Indian-origin MP advocates tough stand against criminals
"The system of justice in Canada is lenient and it is like a revolving door, where criminals enter from one side and move out from the other. The judicial system needs to be toughened," feels Parm Gill of Indian origin, who is Conservative Party's member of Canadian parliament from Brampton Springdale constituency.india Updated: Sep 02, 2012 20:58 IST
"The system of justice in Canada is lenient and it is like a revolving door, where criminals enter from one side and move out from the other. The judicial system needs to be toughened," feels Parm Gill of Indian origin, who is Conservative Party's member of Canadian parliament from Brampton Springdale constituency.
"So our party is going tough on the criminals," said 38-year-old Moga-born Gill, representing a constituency of 5.23 lakh population of which one-third belongs to Indian community, predominantly Punjabis.
Brampton, among other cities in Canada, is called Punjab away from Punjab, where Indians own every third house.
As a number of gangs had taken root in Canada and Ontario province, of which Brampton is part, is also fighting the menace, the Conservative Party has introduced C-394 bill in the provincial assembly, which proposes enactment of strong laws for anyone proved of recruiting other persons into a gang. "At least six months of imprisonment for such person and it would not be easy going for criminals in Canada."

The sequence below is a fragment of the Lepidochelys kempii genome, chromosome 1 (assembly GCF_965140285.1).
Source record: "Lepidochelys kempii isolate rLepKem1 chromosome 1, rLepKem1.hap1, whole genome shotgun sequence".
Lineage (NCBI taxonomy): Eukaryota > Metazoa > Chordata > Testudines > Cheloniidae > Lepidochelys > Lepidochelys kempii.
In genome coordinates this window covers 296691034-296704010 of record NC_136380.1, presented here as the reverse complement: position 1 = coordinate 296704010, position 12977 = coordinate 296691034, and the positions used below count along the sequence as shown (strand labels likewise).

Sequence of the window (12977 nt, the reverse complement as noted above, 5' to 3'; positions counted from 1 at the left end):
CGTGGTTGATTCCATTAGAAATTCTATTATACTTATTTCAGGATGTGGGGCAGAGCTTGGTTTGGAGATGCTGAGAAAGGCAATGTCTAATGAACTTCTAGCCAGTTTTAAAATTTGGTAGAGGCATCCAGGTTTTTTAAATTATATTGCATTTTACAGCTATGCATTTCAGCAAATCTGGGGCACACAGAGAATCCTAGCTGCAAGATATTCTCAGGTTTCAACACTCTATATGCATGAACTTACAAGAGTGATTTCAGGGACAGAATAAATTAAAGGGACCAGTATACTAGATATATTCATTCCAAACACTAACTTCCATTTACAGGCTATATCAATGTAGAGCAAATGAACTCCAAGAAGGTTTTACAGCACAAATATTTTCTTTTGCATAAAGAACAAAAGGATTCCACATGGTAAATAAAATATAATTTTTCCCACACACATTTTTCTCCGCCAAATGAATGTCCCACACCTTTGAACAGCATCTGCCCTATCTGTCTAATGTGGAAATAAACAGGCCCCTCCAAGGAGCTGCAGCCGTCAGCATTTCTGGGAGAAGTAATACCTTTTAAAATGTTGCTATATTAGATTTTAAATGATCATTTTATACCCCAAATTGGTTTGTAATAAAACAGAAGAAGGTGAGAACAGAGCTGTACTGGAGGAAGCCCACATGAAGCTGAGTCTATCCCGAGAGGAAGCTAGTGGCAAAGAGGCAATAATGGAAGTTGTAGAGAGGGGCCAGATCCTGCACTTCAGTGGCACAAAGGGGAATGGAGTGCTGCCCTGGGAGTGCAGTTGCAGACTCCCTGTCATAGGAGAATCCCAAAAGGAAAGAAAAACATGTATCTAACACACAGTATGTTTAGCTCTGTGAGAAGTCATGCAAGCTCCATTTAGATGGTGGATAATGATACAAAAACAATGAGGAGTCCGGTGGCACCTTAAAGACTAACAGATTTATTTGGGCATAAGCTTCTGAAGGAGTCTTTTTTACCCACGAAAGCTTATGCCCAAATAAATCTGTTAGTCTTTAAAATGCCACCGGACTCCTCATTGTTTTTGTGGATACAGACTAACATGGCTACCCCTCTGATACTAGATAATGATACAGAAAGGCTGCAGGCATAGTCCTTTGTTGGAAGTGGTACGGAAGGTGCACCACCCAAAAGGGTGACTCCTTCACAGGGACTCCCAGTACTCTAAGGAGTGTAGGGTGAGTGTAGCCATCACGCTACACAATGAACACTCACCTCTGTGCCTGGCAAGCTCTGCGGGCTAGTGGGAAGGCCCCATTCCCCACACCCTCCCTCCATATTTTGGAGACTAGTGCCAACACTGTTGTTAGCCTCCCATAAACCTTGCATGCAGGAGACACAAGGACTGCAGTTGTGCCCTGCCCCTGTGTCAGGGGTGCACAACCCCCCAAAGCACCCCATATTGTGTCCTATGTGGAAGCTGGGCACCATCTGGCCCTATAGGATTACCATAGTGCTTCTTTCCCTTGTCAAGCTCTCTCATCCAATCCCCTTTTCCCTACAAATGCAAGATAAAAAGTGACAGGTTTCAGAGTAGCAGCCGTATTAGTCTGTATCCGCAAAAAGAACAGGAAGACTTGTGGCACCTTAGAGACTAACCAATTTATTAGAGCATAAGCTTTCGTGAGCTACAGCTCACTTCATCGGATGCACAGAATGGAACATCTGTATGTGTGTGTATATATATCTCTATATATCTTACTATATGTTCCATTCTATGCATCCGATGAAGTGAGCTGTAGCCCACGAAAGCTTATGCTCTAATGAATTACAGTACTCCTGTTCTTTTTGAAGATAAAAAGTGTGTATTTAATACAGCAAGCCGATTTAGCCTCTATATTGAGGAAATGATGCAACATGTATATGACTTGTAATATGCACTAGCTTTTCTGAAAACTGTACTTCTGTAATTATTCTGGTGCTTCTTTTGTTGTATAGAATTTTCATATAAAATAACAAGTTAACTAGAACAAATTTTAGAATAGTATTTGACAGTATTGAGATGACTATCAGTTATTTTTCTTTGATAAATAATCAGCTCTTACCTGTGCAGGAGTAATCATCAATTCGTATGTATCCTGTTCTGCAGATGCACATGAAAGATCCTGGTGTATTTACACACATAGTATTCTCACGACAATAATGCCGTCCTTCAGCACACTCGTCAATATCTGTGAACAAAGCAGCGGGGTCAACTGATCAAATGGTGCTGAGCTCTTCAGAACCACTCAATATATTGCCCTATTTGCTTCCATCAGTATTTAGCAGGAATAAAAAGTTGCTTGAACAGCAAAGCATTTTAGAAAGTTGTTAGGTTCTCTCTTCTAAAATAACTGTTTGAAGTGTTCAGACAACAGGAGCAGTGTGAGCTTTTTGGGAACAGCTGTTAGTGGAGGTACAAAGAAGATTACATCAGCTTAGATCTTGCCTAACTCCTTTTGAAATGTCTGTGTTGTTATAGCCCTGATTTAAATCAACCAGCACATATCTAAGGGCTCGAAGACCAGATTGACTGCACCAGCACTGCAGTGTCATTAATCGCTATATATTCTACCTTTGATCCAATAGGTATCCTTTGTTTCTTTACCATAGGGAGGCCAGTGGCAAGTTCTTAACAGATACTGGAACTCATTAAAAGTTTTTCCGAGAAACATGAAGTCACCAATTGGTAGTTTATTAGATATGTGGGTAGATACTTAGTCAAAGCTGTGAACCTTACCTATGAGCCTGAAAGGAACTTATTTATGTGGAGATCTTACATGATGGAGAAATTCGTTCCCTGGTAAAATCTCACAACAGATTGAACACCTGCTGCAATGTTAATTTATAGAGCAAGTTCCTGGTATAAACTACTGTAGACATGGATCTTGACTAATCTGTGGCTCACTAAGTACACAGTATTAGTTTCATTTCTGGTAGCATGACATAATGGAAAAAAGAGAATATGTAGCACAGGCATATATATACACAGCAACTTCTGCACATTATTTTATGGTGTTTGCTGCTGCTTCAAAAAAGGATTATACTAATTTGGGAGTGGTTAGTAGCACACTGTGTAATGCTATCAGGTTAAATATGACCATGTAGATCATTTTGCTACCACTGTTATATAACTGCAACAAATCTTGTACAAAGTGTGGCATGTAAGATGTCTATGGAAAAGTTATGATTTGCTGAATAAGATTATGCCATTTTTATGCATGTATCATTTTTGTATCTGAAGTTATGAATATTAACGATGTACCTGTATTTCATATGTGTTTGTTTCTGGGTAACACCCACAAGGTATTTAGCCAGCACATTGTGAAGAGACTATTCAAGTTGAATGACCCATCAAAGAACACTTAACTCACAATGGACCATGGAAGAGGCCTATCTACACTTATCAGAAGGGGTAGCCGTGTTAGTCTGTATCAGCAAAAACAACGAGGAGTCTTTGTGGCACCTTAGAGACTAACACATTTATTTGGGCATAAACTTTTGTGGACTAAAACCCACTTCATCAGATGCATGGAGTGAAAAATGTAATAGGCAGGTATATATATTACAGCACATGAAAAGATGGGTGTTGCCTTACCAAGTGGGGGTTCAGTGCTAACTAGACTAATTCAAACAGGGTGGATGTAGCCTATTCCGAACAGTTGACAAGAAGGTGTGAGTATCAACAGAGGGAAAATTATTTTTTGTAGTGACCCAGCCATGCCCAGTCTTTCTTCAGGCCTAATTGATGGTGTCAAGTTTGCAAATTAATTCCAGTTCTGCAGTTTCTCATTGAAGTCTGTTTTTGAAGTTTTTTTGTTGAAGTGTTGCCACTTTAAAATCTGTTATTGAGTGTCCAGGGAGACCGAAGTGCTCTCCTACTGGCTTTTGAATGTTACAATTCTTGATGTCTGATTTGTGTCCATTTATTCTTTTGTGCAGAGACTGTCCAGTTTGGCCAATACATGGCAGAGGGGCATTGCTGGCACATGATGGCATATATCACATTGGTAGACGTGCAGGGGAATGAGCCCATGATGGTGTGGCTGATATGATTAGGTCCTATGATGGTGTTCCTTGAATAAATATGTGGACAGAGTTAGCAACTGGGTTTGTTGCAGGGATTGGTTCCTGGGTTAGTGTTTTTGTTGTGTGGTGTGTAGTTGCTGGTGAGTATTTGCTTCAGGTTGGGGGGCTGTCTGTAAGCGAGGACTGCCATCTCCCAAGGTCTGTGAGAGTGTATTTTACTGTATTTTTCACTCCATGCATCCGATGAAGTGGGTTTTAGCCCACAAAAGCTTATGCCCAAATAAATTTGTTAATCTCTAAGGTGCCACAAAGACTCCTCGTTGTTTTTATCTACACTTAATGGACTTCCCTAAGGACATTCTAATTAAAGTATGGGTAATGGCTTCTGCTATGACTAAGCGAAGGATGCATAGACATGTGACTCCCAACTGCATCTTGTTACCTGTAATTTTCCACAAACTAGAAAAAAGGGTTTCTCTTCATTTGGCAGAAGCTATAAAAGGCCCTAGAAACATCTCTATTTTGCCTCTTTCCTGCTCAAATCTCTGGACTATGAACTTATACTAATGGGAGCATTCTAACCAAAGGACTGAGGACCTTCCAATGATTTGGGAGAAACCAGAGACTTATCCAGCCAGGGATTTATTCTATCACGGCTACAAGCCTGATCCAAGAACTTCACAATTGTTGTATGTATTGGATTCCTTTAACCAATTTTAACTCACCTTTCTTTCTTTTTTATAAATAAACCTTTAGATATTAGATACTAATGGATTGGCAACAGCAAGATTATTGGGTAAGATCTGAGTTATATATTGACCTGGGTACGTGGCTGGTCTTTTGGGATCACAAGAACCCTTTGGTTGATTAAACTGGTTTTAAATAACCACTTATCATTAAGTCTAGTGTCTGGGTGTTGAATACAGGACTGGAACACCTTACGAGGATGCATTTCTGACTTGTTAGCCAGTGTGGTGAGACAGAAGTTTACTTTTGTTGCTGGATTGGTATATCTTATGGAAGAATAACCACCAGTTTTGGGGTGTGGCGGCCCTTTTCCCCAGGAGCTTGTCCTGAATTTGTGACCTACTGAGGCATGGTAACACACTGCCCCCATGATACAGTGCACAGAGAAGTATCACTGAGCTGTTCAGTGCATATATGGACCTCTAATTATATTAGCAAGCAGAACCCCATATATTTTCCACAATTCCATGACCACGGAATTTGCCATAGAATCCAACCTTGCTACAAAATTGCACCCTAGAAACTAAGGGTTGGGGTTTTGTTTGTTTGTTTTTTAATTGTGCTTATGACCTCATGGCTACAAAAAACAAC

This is bad news for those from Punjabi community indulging in gang wars. In recent times, there has been a spurt of gang wars involving Indians, especially Punjabis.
Gill, who shot into fame for his tough stand against same-sex marriage and defeated Ruby Dhalla, three-time MP from the constituency, faces the charge that the Conservative Party is going the Texas way and polarising society by announcing tough measures against criminals.
"No we are not polarising society, neither going the Texas way, but are making efforts that the law be taken seriously and there are stricter ways to implement it so that no one can take it easy after committing a crime," Gill said. "I think fighting for the rights of a victim is everyone's duty," he reiterated.
When asked about the need to have a special law related to recruitment in gangs, he said, "Most crimes are organised, either related to drugs or weapons, so our idea is not to let these gangs take shape, just suppress and liquidate them at the initial stage."
Replying to a debate in Canada that Conservatives are enacting laws that would take away discretionary powers out of the purview of the judicial system, Gill said, "Not exactly, but we are making punishment mandatory for every crime."
The local Indian population has a grouse against their elected representative that south Asians are not given government jobs. Gill accepted the fact saying job seekers from south Asia are unable to avail the job avenues at the right time. "I hope to see second-generation south Asians in government jobs, in a decade or so," he said.